Each year, snakebites hospitalise 26 people for kidney failure
Civic-run KEM and Sion Hospitals each treat around 36 cases of snake attacks every year, of which roughly five-six have to undergo dialysis
Kidney failure caused by snake attacks in different parts of Mumbai is becoming an increasing concern for civic facilities. While in most cases, renal failure is reversed with medicines, a few snakebite victims have to undergo regular dialysis sessions for atleast three weeks before they recover. One such patient, Raviul Kazi (40), is now admitted in the medical intensive care unit (MICU) of KEM Hospital after a viper snake bit his arm on March 1. He is undergoing daily dialysis sessions at the civic-run hospital after he was diagnosed with acute renal failure (ARF). “My neighbours noticed the snake a few feet away from our house and were afraid to go near it. I managed to get hold of it to release it away from our neighbourhood when it bit my left wrist,” said Kazi, a Mira Road resident.
Dr N K Hase, head of the nephrology at KEM, said that Kazi would need to undergo dialysis for three-four weeks before the ARF is reversed.
“Every three months, we get one or two patients who require dialysis after suffering from ARF following snakebites.
While viper snakes cause mild to acute renal failure, cobras and the Indian krait cause neuroparalysis. Patients who suffer ARF get blood clots which compromise the kidney’s functioning,” said Dr Hase.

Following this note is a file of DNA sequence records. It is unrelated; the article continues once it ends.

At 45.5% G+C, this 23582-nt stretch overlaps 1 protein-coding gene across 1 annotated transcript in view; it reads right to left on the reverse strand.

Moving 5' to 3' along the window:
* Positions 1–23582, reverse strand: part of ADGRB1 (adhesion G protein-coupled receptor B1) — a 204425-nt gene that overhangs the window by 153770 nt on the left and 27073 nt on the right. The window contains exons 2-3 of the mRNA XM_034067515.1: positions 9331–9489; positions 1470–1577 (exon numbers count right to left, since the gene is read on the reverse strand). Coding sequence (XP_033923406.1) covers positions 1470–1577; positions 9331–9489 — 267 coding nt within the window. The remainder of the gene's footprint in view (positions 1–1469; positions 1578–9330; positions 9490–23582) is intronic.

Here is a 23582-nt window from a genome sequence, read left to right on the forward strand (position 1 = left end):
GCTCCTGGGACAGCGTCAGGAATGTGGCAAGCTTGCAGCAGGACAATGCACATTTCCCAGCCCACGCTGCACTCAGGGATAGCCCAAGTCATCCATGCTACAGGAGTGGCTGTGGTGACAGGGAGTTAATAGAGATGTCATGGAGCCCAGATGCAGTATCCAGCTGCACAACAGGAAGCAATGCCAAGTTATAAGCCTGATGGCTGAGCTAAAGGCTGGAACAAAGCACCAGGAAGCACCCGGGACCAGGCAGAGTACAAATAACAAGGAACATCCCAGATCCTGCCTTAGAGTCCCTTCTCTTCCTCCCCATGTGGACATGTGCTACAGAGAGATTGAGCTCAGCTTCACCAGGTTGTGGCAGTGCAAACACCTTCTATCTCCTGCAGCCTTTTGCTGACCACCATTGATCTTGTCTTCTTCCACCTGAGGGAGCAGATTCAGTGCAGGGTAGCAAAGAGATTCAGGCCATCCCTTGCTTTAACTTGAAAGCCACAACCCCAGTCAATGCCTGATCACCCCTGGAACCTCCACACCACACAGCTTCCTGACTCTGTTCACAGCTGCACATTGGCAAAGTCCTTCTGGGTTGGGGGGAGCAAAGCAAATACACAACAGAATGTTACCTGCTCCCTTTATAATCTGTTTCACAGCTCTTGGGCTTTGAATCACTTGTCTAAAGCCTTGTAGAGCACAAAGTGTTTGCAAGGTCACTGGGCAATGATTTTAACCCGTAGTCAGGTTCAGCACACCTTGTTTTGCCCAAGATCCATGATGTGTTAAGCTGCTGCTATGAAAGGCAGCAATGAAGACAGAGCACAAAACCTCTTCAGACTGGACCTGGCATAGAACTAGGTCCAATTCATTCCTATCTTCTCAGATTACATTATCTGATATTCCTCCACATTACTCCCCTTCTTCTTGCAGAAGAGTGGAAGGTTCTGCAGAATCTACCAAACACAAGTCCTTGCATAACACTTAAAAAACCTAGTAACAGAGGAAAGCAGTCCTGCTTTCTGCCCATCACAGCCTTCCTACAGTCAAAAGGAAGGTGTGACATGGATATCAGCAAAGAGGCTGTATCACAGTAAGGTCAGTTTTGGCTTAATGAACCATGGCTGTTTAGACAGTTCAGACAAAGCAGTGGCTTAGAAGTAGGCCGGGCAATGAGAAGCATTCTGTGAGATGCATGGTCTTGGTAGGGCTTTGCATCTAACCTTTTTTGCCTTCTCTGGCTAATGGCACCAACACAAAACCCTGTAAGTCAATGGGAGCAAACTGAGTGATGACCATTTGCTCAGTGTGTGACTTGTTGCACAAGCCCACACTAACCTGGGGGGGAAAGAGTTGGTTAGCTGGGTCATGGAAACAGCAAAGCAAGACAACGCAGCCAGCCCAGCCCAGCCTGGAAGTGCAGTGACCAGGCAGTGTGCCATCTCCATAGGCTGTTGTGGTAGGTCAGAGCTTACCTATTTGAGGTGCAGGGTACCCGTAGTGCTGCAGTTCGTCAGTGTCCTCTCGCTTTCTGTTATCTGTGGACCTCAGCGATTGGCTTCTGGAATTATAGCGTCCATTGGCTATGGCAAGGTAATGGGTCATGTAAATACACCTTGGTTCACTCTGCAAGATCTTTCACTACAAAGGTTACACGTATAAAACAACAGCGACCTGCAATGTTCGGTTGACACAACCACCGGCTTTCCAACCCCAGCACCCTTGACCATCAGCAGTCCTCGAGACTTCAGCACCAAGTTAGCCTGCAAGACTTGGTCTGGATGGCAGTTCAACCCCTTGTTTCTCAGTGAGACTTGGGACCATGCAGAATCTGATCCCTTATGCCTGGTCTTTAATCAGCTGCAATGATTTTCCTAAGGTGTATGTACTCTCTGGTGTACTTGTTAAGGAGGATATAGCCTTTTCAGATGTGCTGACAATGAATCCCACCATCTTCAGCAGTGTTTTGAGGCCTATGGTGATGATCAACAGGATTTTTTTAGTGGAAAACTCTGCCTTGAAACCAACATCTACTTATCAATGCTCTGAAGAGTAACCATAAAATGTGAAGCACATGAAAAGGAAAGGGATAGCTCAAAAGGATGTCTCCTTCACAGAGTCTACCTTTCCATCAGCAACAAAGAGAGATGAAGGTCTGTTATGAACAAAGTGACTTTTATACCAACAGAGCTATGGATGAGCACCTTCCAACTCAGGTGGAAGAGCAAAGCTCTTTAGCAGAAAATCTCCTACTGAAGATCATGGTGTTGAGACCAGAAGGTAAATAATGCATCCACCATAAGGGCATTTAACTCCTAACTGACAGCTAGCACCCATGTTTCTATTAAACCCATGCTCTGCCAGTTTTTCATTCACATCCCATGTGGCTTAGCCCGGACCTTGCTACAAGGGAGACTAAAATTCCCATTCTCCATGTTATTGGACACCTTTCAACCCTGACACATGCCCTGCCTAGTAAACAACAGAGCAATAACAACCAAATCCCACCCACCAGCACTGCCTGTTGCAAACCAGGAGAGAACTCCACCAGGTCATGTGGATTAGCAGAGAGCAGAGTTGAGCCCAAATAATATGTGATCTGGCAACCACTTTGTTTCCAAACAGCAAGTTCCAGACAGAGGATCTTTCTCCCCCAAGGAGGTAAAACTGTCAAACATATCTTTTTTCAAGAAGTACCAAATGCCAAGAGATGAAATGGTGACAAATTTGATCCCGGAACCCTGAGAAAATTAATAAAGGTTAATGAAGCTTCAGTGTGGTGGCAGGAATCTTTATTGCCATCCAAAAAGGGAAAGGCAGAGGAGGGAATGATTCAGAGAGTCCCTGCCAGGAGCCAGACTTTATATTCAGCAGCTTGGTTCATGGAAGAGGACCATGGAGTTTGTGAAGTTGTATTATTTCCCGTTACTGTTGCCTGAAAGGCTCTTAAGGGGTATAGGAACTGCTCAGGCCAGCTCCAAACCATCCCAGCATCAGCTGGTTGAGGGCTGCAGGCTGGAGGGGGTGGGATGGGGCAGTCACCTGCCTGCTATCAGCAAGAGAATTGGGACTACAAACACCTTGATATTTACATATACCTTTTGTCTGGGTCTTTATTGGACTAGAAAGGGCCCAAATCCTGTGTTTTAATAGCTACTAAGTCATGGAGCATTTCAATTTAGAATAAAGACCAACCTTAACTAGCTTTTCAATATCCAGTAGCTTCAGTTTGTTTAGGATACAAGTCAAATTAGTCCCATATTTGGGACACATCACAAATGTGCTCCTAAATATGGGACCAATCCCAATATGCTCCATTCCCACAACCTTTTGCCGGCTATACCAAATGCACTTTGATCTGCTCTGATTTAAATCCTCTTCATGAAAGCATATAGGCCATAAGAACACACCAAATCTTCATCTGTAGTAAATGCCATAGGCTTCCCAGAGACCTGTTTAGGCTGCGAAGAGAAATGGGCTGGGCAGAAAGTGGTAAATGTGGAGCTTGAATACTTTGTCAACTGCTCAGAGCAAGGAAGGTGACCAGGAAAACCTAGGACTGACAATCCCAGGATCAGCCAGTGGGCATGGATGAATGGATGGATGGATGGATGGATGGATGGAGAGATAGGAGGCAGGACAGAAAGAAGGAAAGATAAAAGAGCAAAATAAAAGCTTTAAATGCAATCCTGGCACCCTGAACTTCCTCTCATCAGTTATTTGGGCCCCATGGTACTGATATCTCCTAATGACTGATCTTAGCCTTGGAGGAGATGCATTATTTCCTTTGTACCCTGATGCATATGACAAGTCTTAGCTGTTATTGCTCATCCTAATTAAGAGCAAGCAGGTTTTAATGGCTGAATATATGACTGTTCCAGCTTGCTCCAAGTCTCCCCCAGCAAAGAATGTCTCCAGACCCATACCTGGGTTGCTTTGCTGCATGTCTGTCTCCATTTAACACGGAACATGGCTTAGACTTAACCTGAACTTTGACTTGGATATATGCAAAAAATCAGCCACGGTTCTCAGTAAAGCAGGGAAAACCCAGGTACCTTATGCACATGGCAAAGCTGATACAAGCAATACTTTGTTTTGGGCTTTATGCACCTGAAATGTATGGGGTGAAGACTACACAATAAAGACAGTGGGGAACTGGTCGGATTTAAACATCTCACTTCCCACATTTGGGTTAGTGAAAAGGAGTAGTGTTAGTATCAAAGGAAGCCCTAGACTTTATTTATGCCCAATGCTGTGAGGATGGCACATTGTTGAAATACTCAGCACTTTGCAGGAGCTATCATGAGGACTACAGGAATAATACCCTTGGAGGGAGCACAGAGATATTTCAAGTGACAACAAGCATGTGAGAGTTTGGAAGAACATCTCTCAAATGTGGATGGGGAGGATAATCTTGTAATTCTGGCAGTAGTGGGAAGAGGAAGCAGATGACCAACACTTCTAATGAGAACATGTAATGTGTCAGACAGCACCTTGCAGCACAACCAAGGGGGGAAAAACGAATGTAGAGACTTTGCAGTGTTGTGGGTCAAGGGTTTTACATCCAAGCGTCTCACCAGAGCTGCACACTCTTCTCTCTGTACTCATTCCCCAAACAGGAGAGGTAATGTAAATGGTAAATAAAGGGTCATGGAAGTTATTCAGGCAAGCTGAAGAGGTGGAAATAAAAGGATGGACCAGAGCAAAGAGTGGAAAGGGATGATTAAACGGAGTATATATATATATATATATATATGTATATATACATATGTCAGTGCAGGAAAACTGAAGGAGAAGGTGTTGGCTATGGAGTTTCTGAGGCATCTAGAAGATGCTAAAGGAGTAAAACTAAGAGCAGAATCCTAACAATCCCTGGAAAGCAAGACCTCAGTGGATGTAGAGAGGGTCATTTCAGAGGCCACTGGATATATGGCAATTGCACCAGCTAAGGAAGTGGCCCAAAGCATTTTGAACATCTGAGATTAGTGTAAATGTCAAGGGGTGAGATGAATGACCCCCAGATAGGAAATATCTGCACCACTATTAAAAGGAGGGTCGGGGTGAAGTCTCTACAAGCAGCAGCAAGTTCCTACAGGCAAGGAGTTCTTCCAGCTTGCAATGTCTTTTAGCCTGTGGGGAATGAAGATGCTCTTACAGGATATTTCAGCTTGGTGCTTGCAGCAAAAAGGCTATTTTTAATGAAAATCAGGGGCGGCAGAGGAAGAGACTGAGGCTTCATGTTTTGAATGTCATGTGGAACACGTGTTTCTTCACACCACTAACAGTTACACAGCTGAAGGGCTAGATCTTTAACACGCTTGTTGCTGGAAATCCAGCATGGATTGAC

At least two to three snakebite cases are treated in the hospital every month. “Several cases are referred from places like Alibaug and Raigad but I’ve treated many with ARF following a snakebite from Chembur, Mulund, Bhandup, and other suburbs,” he said.
Yearly, Sion Hospital sees at least 26 cases of mild to acute renal failure caused by viper snakes.
Dr Trupti Trivedi, head of the artificial kidney dialysis unit, said, “On an average, we treat six ARF cases a year, and another 20 cases of mild renal failure which can be treated with medicines. However, the hospital gets more cases of neuroparalysis caused by cobras. Such cases are referred to us from places like Alibaug and these patients require ventilator support.”
“We also get snakebite patients from Powai, Panvel, Bhandup and Mulund. The acute renal failure patients need at least three weeks to recover,” she added.
Number of people who die due to snakebites across the country every year
Number of snakebite cases that KEM and Sion Hospitals treat each month
Number of the patients who suffer acute renal failure each year owing to snake bites and require regular dialysis sessions at these hospitals
Number of patients who suffer mild renal failure after viper snake attacks every year